Still Bloody Vicious
Recording in the American South with Chris Dangerous

Words by Martin Halo

‘Clap your hands if you want more!’ I stood stunned at what was transpiring before my very eyes. ‘Come On!’, screamed Pelle Almqvist as he pandered the New York City audience. I was drenched in sweat, and my senses were violated. It was at that moment, that I developed a special connection with The Hives. I don’t know what was more seducing, their resemblance to The Stones in the early part of the 1960s or their intensity. The answer was unclear but what I did know was that these guys wouldn’t dare slip in a ballad on me.

It has been close to six years since that night at Hammerstein Ballroom. I had lost track of the band since then. They seemed to fade into the oblivion of the hyped rock ensembles surrounding millennium. Spoiled and mistreated. But like bumping into an old romance at the airport, it was a friend who recently made the move from Capitol to Interscope Records, which brought The Hives back front and center. This garage rock audible assault of explosive nostalgia was about to cross paths with a very different person that was squashed against the barricade in 2002.

The Brooklyn-Queens Expressway oozed with traffic and there I was stuck in it. The only thing to break up the monotony was the occasional bird flying out of a passing car window; that was, until the phone rang.

“That is why I choose to live on the countryside. I don’t have to put up with that sort of stuff”, snickers drummer Chris Dangerous as he references the serenity of his Swedish villa two hours outside of Stockholm. “Let’s put it this way, if I lived in America I would probably have an apartment in New York where I would spend most of my time. I would go to LA to party for a week, at least few times a year, and then I would have a cabin in Colorado so I could go skiing. I always like to relax”, he says.

Life has turned sweet for The Hives since fulfilling their three-album obligation with the Swedish punk label Burning Heart. Their lineup has remained intact but the ideology of the fold is changing.

“The original plan was to make three punk rock records that we could look back on when we were 50 and be proud of”, those being Barely Legal (1997), Veni Vidi Vicious (2002), and Tyrannosaurus Hives (2004). “We didn’t think anyone would ever buy more than twenty copies of each record. We just thought that when we were 50 the kids would find them an enjoy them”, explains Dangerous before he delivers the antithesis. “But then we got popular and it fucked that all up. So when we decided to make this fourth record we had to deviate from the original plan started when we were seventeen, the plan to make three records. It was time to do something different, something new.”

That fourth record would be entitled The Black and White Album, which was released in October of 2007, and echoed the octane brilliance of the playfully arrogant band we have come to love. The recording is still forceful, still filled with vengeance, and still littered with punk.

“We recorded in Oxford, Mississippi”, Dangerous explains. “The previous records took us about three weeks in total to record. We recorded for ten weeks in Mississippi and didn’t even finish nine songs. We had to go back to Sweden to finish recording. I will tell you this much – Mississippi is a fucking slow place”, as laughter follows. “It is not a very efficient place when you want to play punk rock. We are so used to setting up some drums and pushing red buttons.”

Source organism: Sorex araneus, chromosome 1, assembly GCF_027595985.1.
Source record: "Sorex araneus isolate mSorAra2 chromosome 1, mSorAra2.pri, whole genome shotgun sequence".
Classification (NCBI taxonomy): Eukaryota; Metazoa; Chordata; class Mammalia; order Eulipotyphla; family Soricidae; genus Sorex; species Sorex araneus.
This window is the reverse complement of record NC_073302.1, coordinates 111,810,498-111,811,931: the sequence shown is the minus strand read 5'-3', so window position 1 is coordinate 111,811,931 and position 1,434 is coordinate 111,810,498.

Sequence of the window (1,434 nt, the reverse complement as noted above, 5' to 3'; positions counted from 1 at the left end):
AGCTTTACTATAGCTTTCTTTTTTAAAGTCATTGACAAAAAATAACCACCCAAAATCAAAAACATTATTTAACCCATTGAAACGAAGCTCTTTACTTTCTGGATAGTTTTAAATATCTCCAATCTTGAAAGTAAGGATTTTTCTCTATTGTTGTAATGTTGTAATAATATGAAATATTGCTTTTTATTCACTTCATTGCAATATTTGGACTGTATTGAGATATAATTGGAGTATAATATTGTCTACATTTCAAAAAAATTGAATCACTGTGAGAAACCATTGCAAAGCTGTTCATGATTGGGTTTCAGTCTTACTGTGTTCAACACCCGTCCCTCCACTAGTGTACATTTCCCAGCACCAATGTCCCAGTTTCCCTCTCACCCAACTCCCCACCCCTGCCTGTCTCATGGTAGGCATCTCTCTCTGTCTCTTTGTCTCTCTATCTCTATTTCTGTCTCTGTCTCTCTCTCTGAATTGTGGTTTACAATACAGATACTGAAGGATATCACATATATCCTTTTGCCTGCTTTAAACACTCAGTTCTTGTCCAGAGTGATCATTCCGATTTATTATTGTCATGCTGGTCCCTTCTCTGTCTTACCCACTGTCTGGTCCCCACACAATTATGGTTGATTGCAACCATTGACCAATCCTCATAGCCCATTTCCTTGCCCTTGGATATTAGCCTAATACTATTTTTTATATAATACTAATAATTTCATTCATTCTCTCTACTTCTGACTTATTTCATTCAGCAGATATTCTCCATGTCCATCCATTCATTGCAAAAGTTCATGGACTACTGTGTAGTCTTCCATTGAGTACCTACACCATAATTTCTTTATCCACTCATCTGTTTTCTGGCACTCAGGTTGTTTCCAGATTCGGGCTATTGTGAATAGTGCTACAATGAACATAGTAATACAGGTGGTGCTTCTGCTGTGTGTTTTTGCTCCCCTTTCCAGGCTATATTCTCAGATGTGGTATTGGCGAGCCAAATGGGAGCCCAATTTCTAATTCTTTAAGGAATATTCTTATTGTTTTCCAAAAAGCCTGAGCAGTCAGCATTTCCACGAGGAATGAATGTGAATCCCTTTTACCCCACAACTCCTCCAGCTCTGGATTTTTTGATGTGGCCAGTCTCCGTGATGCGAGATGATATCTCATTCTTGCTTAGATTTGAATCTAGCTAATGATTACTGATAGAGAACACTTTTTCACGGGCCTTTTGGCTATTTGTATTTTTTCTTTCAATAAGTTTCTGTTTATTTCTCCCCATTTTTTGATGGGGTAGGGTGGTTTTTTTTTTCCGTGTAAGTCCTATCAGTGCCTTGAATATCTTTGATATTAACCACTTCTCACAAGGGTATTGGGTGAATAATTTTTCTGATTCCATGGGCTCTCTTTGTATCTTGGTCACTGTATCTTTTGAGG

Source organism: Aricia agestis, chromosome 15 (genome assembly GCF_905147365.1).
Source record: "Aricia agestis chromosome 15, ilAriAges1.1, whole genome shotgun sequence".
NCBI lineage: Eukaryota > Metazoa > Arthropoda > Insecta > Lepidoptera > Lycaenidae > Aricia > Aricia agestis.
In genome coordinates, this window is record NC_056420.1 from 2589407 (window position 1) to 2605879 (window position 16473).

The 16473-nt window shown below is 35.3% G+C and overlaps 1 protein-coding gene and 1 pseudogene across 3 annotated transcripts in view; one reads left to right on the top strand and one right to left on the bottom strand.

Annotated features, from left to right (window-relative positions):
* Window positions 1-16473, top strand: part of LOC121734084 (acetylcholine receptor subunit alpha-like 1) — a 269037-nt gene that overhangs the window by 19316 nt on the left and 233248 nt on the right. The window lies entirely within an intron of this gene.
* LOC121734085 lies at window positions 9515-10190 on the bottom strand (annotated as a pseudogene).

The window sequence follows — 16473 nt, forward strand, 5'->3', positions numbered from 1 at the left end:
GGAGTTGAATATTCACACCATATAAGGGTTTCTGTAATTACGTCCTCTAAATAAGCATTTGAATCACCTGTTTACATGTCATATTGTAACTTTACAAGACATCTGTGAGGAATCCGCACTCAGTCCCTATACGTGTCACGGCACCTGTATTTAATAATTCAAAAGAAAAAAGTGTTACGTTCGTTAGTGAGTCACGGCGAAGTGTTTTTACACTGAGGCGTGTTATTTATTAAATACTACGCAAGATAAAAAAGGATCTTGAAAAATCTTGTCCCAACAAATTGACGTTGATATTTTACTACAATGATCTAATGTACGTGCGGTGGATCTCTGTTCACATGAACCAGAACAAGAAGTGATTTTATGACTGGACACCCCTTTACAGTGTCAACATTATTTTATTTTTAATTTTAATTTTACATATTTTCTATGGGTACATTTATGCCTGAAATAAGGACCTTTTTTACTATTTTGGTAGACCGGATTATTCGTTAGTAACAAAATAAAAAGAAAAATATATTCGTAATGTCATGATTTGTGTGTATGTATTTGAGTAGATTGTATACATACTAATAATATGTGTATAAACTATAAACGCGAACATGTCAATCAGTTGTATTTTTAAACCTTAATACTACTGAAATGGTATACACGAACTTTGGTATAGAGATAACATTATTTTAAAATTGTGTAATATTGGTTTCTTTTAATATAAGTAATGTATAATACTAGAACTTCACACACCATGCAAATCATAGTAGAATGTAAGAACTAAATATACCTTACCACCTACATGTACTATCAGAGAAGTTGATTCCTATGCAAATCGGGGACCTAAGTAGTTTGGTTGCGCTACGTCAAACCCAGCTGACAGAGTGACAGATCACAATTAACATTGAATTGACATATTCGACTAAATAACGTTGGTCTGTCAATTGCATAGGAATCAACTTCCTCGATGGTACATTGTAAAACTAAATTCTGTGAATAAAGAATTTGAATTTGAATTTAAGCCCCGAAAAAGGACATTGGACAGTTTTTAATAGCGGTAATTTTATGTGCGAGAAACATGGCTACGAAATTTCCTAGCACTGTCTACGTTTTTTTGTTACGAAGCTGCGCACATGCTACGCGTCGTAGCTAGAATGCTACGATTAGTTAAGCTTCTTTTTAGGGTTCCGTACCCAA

You might not be able to tell them apart by their dress but the sounds they make are unmistakable. Howlin’ Pelle Almqvist’s vocals, Dr. Matt Destruction’s bass, Chris Dangerous’ percussion, coupled with the guitar gang of Nicholaus Arson and Vigilante Carlstroem, fuse to fixate the listener in a trance of scorching American garage rock.

“There has always been a lot of American influence. All of Sweden speaks English so it is not only people our age that grew up listening to American, British, or Australian music. It goes a long way back. Probably from the time you [America] invented rock n’ roll.”

“We didn’t even know there was something called garage rock until pretty late. We started playing punk and listening to punk. We listened to stuff like the Ramones and the Sex Pistols. We didn’t find stuff like the Sonics until later on.”

The conversation then transitions to intentions.

“Our intentions on the beginning were to rebel against everything. We were teenagers. It didn’t take us very long to realize that the people who were supposed to be rebellious and different, the punks, were the most stuck up assholes we had ever saw. If you had the wrong kind of beer you were getting a beating. That is not what punk was about for us at least. We started as a punk band, but there was a time when we wanted to rebel against punk.”

“When people come to see our band, it is a Saturday night even if it is a Tuesday and its raining”, as Dangerous laughs. “We want to make people feel happy, no matter how miserable things are. For an hour and a half they can really forget about everything that sucks. I think that is what we are trying to do with our music. We are trying to have the most fun out of playing that we can. I guess that is what I believe in.”

“The adrenaline rush of it all is enormous. Of course it is amazing. To be honest with you people say we are ˜the greatest live band’ and blahh blahh blahh, you know? But I mean, honestly, it is supposed to be a show. It is supposed to entertain people. You can’t do that by looking at your feet. We are not up there with acoustic guitars. That is not our thing at least. To get all of that energy we have to put a hell of a lot into it. I think more people should do that because we are having such a good time every night on stage. I think a lot more fun that a lot of other bands.” | Dangerous